11. 11. Do your research<br />Identify your targets <br />“It’s been a complete waste of time and money,” Smith says. Most of the people who contacted Brownstone PR via Facebook turned out to be crackpots and frauds who led the firm down blind alleys or tried to get free PR services. Facebook has proven pointless, particularly for our target audience,” she says.”<br />“The so-called friends one meets there will gladly share their vacation photos with you but they don’t want your business marketing materials,” says Steve Gallegos, a commercial photographer from Dallas who’s spent hundreds of hours on Facebook trying to generate business for his company. <br />
    12. 12. Your target audience may not be on Facebook. <br />And that’s okay! <br />
    13. 13. 5. the behaviors and beliefs, characteristic of a particular social, ethnic, or age group: the youth culture; the drug culture. <br />Source: Dictionary.com<br />Culture Defined <br />
    14. 14. Learn the Culture<br />Read the community guidelines <br />Get to know traffic patterns <br />Find what resonates with the community<br />Identify the influencers <br />Read a boatload of content <br />
    15. 15. Develop an Approach<br />Contact the admin or organizer<br />Identify and communicate with influencers <br />Become a member <br />Reach out to specific members<br />Run for the hills <br />
    16. 16. Our brand is huge, you’re lucky we’re here <br />People love our products<br />I’m a big-time popular highly paid executive <br />We paid a fortune to build/create product X <br />We’re better than everyone else <br />None of these will work<br />Wrong approach<br />
    17. 17. Rules to Live By <br />Avoid the hard sell <br />Don’t be obnoxious or pompous <br />Look before you leap<br />Don’t argue publicly<br />Look for opportunities across many networks<br />Be honest, forthright and transparent <br />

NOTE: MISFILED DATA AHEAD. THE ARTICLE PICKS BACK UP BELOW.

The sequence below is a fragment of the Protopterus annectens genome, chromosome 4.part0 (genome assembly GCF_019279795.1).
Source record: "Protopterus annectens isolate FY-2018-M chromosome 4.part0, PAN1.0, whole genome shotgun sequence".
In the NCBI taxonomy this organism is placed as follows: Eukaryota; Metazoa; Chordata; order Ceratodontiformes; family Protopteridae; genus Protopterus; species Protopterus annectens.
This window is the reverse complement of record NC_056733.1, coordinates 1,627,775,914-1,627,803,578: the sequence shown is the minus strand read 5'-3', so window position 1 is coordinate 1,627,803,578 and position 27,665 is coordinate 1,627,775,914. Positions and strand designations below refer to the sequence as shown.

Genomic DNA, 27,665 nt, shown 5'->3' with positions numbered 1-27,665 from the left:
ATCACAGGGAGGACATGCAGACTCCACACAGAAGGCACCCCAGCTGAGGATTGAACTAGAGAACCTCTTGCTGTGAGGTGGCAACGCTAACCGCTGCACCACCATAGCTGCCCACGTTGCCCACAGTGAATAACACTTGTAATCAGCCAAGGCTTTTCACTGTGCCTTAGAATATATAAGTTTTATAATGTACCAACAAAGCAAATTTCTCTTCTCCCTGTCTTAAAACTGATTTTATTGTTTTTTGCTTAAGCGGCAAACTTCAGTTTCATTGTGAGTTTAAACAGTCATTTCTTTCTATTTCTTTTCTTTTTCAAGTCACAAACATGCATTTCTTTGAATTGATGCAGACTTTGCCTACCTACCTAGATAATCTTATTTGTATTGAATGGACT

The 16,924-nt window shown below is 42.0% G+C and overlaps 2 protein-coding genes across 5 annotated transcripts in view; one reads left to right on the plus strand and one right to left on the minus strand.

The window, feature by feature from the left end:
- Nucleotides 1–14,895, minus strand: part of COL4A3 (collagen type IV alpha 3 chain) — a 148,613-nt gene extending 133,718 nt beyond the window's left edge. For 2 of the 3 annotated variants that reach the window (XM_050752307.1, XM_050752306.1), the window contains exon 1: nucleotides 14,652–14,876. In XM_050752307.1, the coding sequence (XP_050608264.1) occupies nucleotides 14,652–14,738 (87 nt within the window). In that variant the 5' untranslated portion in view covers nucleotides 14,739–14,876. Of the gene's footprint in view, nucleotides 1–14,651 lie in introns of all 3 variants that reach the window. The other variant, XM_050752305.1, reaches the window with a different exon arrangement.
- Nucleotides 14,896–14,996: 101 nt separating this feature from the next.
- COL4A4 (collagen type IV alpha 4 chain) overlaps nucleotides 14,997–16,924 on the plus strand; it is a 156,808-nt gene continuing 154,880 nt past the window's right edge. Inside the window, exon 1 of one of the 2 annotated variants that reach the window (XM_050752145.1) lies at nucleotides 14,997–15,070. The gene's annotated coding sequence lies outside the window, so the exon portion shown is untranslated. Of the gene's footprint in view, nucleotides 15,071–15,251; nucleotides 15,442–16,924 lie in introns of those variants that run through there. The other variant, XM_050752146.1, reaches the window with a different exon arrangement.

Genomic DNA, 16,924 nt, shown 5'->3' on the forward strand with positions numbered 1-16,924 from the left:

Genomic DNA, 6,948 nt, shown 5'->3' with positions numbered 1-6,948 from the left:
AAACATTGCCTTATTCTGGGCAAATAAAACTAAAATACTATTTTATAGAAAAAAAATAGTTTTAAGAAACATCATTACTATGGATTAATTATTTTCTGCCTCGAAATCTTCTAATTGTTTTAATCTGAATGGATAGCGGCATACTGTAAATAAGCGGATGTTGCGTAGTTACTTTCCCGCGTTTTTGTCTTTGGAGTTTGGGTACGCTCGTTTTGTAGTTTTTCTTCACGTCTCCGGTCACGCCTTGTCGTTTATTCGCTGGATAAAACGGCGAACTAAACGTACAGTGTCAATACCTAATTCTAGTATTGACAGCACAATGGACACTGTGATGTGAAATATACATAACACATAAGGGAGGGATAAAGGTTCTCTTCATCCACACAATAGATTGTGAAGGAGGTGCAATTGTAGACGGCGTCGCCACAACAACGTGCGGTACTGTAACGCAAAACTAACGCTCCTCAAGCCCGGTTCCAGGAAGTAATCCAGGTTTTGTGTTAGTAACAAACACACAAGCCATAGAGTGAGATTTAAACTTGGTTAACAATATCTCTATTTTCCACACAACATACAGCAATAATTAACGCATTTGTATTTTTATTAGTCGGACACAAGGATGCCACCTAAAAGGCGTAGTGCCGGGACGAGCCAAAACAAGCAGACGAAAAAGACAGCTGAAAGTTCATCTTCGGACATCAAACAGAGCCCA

18. 18. I want to interact in this community because…<br />
    19. 19. Advice From the Trenches<br />“…Target the narrowest niche possible. Be really specific and find your 1000 or even 100 true fans.”<br />I get most of my business from a forum for women in business. I've had some from LinkedIn and Facebook as well. In all cases, it was because I offered expertise and tips…”<br />“Provide information about your company and products, but don't try to sell anything. Let your products sell themselves, and let people come to you.” <br />“I’m active in several coffee forums and drop by daily to contribute to their content. By offering coffee to contests, promotions and having sidebar ads on these relevant sites, I get business too.” <br />“specifically target your audience”<br />
    20. 20. Takeaways<br />Avoid the ‘blanket’ approach<br />Do more than sell <br />Talk to people WHERE they are <br />Develop a voice and approach<br />Make a time commitment<br />Understand that not everything will work<br />
    21. 21. Angela Connor of Capstrat<br />Twitter: @communitygirl<br />LinkedIn: Angela Connor <br />Email: aconnnor@capstrat.com<br />Capstrat Insights <br />http://www.capstrat.com/insights/authors/angela-connor/<br />Stay in Touch!<br />